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DGS February 15, 2012 at 9:30 am

I have to respectfully disagree with the Admin, as I do not think that a sign like that is the best idea, as it might be perceived as being passive-aggressive. And congratulations, OP! As a Mom of a five and a half month old, I struggled, like so many previous posters said, with those friends who did not have children and could not understand the challenges and demands of being a brand-new parent with an itty-bitty one and thusly, were not terribly understanding of having to come over on our terms and not theirs. One friend showed up unannounced at the hospital the day after I gave birth and literally, walked in on me bare-chested, attempting to breastfeed with a screaming newborn and lactation consultant at our bedside. She then, proceeded to engage my husband and my Mom in awkward chatter, all the while the latching-on drama was going on a few feet away. Another friend was supposed to come over to meet baby and was miffed when I cancelled on her twice, because the baby (my son has milk and soy protein allergies – I ended up not having any milk due to PCOS and having to use hypoallergenic formula, and he struggled with GERD and colic, but I digress) was very cranky and not feeling well and his parents had been up all night and in no frame of mind for entertaining. She then tried to have a very heated conversation with me over the fact that she felt snubbed by the baby and me.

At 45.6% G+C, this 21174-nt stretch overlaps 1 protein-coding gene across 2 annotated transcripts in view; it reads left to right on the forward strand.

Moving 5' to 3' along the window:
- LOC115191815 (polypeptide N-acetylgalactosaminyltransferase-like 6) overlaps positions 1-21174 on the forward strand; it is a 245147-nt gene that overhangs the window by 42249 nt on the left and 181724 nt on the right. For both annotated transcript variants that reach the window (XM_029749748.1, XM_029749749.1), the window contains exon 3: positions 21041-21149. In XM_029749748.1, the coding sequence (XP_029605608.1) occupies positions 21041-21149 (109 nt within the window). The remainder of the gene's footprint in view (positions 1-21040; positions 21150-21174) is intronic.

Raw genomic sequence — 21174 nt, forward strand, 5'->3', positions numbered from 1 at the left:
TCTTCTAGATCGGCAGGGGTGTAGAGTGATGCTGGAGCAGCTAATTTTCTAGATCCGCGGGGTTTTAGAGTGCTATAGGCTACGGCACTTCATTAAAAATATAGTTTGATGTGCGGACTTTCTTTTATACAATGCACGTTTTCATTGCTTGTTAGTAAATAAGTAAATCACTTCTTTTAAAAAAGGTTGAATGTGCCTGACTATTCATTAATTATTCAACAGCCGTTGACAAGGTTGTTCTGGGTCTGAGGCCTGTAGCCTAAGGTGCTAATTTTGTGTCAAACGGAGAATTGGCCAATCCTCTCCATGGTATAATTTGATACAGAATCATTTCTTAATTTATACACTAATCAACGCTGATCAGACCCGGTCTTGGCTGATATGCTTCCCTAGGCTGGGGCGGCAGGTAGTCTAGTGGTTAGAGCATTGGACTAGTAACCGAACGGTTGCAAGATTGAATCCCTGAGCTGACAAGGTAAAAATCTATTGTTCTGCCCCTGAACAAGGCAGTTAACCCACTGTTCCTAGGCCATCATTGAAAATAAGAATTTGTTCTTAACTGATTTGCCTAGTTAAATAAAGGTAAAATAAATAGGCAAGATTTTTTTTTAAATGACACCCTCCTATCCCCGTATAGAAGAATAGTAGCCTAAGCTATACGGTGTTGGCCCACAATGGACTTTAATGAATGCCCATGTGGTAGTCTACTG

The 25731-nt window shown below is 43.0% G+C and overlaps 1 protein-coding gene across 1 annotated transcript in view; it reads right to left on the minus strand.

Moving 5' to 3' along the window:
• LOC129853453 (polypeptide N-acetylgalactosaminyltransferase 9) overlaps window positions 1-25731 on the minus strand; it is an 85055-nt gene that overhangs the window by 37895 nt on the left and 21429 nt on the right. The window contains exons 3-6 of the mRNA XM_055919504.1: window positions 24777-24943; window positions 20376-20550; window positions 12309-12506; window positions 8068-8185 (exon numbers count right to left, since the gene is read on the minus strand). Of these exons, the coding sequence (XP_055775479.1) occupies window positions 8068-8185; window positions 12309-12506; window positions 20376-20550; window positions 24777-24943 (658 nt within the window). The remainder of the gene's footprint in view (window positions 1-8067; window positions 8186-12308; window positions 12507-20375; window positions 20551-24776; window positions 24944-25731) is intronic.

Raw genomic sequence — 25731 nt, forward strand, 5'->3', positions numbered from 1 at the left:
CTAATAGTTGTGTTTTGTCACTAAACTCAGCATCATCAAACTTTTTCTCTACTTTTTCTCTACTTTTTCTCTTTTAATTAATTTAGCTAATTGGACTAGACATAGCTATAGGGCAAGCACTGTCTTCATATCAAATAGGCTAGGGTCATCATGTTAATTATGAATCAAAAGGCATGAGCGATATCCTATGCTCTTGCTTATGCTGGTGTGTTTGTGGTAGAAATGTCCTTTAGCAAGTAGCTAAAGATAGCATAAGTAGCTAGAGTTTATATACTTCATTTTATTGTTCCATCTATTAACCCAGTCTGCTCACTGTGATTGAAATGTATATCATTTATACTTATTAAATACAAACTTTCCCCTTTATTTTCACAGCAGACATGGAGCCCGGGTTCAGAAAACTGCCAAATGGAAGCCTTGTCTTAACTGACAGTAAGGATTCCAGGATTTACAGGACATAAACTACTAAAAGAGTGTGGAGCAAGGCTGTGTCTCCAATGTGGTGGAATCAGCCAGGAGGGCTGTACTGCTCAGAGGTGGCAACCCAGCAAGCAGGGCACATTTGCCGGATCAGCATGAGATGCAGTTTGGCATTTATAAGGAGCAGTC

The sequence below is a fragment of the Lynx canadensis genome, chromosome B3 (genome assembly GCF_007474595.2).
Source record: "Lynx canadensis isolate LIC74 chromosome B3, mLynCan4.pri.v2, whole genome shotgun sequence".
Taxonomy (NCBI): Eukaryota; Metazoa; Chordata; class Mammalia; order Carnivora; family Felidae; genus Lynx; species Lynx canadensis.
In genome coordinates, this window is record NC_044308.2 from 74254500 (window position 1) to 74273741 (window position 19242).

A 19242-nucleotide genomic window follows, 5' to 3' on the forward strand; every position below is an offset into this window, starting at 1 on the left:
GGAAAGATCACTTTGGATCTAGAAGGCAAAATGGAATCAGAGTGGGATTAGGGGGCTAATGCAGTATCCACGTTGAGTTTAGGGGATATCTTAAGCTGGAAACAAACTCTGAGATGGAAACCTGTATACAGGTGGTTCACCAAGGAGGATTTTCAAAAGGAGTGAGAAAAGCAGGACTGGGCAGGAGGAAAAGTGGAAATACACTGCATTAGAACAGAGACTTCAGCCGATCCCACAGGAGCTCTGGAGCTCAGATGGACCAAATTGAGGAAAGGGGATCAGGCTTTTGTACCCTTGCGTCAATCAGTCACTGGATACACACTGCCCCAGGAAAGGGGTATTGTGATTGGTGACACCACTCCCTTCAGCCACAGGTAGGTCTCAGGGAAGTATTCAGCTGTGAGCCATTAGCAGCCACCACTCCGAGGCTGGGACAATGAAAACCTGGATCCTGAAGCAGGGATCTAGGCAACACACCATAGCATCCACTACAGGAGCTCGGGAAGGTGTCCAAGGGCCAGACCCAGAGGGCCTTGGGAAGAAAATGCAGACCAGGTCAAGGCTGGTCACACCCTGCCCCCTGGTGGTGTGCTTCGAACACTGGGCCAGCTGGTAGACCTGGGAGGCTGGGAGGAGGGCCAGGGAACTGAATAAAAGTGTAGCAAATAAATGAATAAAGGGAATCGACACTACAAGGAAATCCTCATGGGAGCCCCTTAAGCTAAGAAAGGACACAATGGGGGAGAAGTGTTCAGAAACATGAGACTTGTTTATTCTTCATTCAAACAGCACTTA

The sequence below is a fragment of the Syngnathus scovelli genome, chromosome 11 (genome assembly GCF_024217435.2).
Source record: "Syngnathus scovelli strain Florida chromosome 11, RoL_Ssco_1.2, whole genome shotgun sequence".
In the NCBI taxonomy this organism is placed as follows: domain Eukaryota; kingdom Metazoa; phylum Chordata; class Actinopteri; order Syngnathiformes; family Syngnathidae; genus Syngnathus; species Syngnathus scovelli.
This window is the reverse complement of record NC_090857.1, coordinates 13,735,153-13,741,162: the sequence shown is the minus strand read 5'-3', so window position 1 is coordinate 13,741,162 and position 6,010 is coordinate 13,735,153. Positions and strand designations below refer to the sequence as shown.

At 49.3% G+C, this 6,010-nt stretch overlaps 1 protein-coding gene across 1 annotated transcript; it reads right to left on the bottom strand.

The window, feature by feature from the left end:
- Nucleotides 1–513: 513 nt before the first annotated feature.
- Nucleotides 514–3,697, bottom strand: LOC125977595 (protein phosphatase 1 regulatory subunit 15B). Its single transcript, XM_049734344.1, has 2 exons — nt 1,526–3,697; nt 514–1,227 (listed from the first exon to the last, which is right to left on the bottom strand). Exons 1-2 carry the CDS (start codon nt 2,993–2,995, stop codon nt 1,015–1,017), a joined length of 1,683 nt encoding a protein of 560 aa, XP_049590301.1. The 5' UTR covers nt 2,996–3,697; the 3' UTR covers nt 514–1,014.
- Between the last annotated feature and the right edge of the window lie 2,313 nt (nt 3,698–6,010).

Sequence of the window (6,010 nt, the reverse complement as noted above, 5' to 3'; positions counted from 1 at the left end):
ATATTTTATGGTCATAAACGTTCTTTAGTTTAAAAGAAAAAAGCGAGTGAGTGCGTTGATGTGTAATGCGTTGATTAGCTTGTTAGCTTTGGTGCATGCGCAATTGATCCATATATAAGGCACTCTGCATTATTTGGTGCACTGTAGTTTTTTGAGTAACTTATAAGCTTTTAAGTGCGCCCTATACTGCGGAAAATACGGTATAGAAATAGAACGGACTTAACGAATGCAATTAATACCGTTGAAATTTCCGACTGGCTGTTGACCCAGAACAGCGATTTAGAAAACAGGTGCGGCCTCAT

What I have found helpful was to firmly yet gently reiterate, “I am sorry, this is really not a great time for visitors” on the phone and in person (for those people that are so ill-mannered as to randomly show up at your door) and then to suggest what might be a good time. Also, it was helpful to explain why it was not a good time to entertain, “I am feeding baby/the baby is quite fussy, and I am quite tired, so neither of us is terribly good company at the moment, etc.” Most people understand, and those who don’t – well, you might have to reevaluate your relationship with them. Newborns are not a sideshow. Yes, it is lovely to pay a call on the new mother and meet the baby, but in my opinion, one has to use the same etiquette that is applicable to visiting people who are ill or recuperating in a hospital. In other words, the visitor has to be extra attentive and sensitive to the needs of the person being visited.

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Sara February 15, 2012 at 9:30 am